The Restorationist: Text One

A Collaborative Fiction by Jael B. Juba

By Joyce Elbrecht & Lydia Fakundiny

Subjects: Literary Theory
Series: SUNY series, The Margins of Literature
Paperback : 9780791415320, 429 pages, June 1994
Hardcover : 9780791415313, 429 pages, August 1993
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This is an American novel of formed chaos playfully enacting the centrality of language in late twentieth-century art and life through the voices of two women steeped in Western traditions, one telling the story of her restoration of an ante-bellum house on the Florida Gulf Coast, the other faithfully recording it but running culturally wild in the process.

In both literal and extended senses, The Restorationist is a mystery, with attendant bafflements, horrors, attempts to get to the bottom of things: mayhem and murder; artifices of trivialization by media, our technological doubles; arrangements of power in communities and in texts; signs and selves.

The authors, Joyce Elbrecht and Lydia Fakundiny, live and work in Ithaca, New York; their fields are philosophy and literature respectively.


"The Restorationist: Text One is the real thing, a text of bliss: brilliant, seductive, deceitful. It's in dialogue with everybody, from the most recent post-structuralist theorists to its own readers, a thoroughly postmodern work that is also—and for the same reasons— in the great tradition of the European intellectual novel."—Molly Hite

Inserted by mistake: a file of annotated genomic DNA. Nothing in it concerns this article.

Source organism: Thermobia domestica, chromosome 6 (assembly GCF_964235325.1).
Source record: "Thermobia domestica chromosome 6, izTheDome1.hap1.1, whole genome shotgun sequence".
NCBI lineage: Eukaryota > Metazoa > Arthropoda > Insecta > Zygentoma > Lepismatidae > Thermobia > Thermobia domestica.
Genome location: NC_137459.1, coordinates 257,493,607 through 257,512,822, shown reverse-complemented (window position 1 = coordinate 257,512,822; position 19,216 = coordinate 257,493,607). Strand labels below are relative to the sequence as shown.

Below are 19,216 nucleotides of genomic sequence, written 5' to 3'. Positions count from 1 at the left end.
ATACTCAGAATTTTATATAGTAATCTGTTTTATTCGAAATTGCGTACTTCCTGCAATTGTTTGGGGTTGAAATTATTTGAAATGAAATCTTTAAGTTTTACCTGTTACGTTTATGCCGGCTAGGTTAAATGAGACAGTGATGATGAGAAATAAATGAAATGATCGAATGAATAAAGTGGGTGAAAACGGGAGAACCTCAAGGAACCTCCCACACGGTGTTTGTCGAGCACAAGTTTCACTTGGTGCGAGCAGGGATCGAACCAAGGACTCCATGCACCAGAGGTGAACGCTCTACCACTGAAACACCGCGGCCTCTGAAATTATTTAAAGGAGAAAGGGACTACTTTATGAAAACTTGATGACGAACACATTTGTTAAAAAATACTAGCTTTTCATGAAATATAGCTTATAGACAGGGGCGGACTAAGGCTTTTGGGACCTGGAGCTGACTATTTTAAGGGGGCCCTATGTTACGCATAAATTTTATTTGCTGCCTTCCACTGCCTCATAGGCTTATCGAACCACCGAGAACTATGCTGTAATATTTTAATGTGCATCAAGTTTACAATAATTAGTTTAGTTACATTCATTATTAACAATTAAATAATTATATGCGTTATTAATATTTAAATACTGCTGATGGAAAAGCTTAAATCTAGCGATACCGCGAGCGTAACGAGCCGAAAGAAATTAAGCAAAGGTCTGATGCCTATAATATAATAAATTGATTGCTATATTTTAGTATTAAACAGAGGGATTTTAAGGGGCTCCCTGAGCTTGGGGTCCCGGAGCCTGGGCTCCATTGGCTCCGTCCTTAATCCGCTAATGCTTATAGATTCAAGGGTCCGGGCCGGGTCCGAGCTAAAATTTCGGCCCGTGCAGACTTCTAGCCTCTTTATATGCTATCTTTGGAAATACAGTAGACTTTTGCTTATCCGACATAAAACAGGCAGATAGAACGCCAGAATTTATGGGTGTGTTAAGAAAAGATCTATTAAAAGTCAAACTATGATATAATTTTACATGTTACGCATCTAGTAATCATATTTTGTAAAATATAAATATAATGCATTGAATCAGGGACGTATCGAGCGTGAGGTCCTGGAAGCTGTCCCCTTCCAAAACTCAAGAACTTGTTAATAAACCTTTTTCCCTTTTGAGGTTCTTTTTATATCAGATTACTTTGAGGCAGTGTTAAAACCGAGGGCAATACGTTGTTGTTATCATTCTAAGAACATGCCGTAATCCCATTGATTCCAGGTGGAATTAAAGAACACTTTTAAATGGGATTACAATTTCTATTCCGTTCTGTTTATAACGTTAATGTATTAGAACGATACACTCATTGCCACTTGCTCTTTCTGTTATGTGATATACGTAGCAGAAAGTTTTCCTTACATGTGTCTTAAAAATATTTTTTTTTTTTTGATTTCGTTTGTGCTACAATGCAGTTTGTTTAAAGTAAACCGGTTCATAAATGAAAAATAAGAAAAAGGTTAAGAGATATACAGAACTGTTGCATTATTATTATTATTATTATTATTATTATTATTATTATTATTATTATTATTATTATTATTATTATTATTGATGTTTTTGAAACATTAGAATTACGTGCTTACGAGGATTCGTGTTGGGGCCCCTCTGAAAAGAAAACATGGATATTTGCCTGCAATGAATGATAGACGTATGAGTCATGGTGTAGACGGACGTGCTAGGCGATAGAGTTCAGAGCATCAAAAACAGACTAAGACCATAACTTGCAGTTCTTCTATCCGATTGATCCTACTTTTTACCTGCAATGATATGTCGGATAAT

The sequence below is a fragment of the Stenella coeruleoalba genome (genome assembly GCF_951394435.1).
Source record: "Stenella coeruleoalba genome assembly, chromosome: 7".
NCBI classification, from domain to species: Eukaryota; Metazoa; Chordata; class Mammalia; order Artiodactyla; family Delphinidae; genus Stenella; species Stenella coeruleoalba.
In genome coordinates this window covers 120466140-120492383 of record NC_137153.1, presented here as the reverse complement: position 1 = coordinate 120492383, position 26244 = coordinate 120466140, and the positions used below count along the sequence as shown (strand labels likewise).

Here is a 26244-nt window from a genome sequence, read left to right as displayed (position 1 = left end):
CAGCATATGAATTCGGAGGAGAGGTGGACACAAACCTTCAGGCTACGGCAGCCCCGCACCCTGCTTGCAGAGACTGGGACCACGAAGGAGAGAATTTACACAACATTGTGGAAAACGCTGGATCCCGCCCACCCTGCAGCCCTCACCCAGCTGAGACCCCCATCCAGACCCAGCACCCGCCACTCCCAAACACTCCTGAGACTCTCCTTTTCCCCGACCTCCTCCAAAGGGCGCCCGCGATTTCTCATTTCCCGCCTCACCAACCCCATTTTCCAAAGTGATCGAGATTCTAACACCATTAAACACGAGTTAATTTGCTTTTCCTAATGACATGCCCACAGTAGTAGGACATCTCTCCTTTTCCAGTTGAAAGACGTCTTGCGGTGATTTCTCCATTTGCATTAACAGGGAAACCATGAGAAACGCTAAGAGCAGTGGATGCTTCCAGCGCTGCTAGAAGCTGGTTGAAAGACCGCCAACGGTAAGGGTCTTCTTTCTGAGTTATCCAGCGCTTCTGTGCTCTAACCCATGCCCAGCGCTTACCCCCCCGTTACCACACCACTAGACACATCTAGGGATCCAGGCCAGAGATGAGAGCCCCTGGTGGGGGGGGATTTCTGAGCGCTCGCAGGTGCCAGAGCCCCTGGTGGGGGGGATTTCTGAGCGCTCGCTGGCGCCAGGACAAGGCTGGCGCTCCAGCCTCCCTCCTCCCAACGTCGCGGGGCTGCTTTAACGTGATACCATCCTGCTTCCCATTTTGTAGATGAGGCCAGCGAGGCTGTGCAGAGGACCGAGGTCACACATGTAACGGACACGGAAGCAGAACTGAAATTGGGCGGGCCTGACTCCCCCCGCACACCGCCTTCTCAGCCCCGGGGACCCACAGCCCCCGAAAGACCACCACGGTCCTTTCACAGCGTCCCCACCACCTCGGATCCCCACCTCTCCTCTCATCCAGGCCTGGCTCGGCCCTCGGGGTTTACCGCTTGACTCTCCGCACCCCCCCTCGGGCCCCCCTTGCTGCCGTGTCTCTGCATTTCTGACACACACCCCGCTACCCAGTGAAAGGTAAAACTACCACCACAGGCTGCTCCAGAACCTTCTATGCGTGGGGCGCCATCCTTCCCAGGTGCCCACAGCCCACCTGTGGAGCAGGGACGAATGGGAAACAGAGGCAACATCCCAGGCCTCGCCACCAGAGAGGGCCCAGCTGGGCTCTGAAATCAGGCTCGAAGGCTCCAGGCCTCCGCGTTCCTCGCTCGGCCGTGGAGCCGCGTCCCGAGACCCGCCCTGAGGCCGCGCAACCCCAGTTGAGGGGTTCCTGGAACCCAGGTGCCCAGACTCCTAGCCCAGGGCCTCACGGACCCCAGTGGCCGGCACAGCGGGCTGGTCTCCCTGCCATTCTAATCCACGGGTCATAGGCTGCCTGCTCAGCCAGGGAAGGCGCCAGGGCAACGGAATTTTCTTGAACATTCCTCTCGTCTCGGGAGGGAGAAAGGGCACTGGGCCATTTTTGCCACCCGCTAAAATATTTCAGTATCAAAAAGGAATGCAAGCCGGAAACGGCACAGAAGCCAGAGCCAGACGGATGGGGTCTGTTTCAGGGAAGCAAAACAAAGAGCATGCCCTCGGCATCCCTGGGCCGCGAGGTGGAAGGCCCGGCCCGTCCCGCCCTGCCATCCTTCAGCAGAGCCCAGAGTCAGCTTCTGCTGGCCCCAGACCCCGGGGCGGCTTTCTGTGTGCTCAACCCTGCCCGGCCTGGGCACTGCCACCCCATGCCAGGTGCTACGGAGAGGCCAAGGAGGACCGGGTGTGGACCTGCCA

"The Restorationist is a wonderful novel that does precisely what I think a novel should do—it engages questions of life and literature in a way that is entertaining, intellectually stimulating, and emotionally moving. The text works on so many levels simultaneously that there is much here for any reader to consider. Like all good fiction, it continues to function in the mind long after the reader has read the last page. My thanks to the author(s)." — Welch D. Everman

"Author! Author! The Restorationist could best be described as a Felliniesque staging of narrative voices on a fictional proscenium placed between the conventional backdrop of the traditional novel and the orchestral pit of academic criticism. An intensely funny encounter between a property owner and a woman of letters who together turn an ante-bellum house into a post-realist experiment. Very witty, very carefully wrought, it sets into motion a dialogic process which explodes public and private spaces of the haunted house of fiction. A delight to explore and make one's own!"—Nelly Furman